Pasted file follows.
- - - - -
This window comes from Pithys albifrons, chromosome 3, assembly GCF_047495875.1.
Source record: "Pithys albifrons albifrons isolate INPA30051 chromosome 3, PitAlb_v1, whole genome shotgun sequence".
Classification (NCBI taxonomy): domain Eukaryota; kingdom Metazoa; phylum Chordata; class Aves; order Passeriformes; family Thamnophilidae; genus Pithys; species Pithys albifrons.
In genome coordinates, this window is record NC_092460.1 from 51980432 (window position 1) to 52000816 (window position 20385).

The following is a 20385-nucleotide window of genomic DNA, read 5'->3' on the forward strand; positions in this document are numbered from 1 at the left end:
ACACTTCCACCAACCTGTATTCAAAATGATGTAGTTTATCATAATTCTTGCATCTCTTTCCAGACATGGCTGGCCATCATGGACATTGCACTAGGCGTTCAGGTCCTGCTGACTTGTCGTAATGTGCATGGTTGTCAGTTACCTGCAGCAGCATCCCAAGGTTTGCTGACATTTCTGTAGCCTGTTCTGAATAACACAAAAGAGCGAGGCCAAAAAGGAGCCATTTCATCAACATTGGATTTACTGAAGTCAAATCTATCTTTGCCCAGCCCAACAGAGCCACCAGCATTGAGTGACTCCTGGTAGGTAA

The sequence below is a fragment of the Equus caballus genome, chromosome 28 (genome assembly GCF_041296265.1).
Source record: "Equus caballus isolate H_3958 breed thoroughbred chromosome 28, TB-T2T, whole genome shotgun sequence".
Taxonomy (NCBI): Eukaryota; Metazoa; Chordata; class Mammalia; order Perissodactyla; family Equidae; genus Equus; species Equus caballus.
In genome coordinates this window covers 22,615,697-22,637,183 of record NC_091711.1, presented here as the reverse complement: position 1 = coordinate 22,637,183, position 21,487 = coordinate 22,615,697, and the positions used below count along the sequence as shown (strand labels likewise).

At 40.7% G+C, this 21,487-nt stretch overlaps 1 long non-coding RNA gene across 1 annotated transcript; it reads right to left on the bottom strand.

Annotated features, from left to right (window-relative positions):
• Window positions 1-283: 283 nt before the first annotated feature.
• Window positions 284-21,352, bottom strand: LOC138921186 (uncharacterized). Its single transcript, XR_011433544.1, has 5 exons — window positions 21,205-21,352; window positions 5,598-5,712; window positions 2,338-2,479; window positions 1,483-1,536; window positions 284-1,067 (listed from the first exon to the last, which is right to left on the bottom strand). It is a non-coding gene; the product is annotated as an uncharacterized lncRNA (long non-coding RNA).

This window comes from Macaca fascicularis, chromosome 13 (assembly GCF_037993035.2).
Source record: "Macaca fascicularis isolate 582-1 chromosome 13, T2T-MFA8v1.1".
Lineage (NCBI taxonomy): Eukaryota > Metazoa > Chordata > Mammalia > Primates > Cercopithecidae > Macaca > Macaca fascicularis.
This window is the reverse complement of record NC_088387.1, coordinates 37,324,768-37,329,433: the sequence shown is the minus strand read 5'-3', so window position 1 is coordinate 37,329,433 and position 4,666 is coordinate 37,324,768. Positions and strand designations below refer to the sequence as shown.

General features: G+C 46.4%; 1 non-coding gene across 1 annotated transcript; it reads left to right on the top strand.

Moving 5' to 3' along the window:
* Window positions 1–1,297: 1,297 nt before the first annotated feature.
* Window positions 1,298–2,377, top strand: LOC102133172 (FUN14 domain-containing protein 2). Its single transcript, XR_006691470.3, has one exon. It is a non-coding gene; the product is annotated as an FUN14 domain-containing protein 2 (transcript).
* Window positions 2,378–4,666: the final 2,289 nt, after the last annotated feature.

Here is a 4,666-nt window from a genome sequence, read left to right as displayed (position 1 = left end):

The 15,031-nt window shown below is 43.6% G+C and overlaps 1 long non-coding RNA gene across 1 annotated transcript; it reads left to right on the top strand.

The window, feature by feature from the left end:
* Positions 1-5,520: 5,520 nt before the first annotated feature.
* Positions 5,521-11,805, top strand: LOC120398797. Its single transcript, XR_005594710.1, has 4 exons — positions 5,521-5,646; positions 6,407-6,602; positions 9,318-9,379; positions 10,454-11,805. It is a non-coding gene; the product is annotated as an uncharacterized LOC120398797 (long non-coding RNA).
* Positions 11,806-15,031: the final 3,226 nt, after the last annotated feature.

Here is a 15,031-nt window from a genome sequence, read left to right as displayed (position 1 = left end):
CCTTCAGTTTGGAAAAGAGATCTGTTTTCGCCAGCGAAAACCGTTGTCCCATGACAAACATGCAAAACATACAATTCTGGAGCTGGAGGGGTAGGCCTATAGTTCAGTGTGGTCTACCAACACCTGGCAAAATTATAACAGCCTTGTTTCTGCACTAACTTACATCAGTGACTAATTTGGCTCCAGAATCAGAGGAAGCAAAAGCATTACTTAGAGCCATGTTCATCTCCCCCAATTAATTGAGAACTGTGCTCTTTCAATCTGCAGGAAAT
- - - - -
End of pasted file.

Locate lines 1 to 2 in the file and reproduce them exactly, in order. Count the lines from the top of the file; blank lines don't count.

This window comes from Pithys albifrons, chromosome 3, assembly GCF_047495875.1.
Source record: "Pithys albifrons albifrons isolate INPA30051 chromosome 3, PitAlb_v1, whole genome shotgun sequence".